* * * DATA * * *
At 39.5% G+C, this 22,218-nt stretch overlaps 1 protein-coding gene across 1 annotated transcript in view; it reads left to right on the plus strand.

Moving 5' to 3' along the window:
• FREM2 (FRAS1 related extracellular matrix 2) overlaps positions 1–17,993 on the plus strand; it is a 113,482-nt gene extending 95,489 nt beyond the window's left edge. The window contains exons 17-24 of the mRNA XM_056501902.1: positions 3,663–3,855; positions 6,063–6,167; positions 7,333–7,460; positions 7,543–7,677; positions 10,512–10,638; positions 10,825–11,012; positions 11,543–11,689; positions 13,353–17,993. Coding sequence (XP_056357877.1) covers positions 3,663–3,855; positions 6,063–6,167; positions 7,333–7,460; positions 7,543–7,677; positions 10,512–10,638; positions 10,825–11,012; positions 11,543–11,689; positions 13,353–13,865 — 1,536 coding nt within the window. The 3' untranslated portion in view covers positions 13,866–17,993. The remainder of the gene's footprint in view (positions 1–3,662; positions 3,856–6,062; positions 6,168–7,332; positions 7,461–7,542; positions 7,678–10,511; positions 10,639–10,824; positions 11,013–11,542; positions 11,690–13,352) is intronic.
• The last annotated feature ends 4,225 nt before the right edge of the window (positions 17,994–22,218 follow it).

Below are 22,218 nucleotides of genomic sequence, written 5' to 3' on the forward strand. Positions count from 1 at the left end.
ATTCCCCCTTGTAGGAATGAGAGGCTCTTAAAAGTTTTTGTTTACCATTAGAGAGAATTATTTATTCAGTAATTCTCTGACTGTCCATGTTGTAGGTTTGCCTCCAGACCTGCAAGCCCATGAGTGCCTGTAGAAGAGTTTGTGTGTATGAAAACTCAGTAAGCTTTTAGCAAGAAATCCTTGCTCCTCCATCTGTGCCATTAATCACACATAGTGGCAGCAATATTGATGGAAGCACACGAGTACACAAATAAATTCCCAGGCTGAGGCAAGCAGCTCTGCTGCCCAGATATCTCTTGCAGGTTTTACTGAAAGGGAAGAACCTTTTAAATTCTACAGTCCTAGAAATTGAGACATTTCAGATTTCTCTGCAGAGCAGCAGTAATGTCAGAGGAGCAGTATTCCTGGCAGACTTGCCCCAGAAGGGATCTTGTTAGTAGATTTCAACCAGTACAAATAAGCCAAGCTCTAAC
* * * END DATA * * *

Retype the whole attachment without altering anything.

At 39.5% G+C, this 22,218-nt stretch overlaps 1 protein-coding gene across 1 annotated transcript in view; it reads left to right on the plus strand.

Moving 5' to 3' along the window:
• FREM2 (FRAS1 related extracellular matrix 2) overlaps positions 1–17,993 on the plus strand; it is a 113,482-nt gene extending 95,489 nt beyond the window's left edge. The window contains exons 17-24 of the mRNA XM_056501902.1: positions 3,663–3,855; positions 6,063–6,167; positions 7,333–7,460; positions 7,543–7,677; positions 10,512–10,638; positions 10,825–11,012; positions 11,543–11,689; positions 13,353–17,993. Coding sequence (XP_056357877.1) covers positions 3,663–3,855; positions 6,063–6,167; positions 7,333–7,460; positions 7,543–7,677; positions 10,512–10,638; positions 10,825–11,012; positions 11,543–11,689; positions 13,353–13,865 — 1,536 coding nt within the window. The 3' untranslated portion in view covers positions 13,866–17,993. The remainder of the gene's footprint in view (positions 1–3,662; positions 3,856–6,062; positions 6,168–7,332; positions 7,461–7,542; positions 7,678–10,511; positions 10,639–10,824; positions 11,013–11,542; positions 11,690–13,352) is intronic.
• The last annotated feature ends 4,225 nt before the right edge of the window (positions 17,994–22,218 follow it).

Below are 22,218 nucleotides of genomic sequence, written 5' to 3' on the forward strand. Positions count from 1 at the left end.
ATTCCCCCTTGTAGGAATGAGAGGCTCTTAAAAGTTTTTGTTTACCATTAGAGAGAATTATTTATTCAGTAATTCTCTGACTGTCCATGTTGTAGGTTTGCCTCCAGACCTGCAAGCCCATGAGTGCCTGTAGAAGAGTTTGTGTGTATGAAAACTCAGTAAGCTTTTAGCAAGAAATCCTTGCTCCTCCATCTGTGCCATTAATCACACATAGTGGCAGCAATATTGATGGAAGCACACGAGTACACAAATAAATTCCCAGGCTGAGGCAAGCAGCTCTGCTGCCCAGATATCTCTTGCAGGTTTTACTGAAAGGGAAGAACCTTTTAAATTCTACAGTCCTAGAAATTGAGACATTTCAGATTTCTCTGCAGAGCAGCAGTAATGTCAGAGGAGCAGTATTCCTGGCAGACTTGCCCCAGAAGGGATCTTGTTAGTAGATTTCAACCAGTACAAATAAGCCAAGCTCTAAC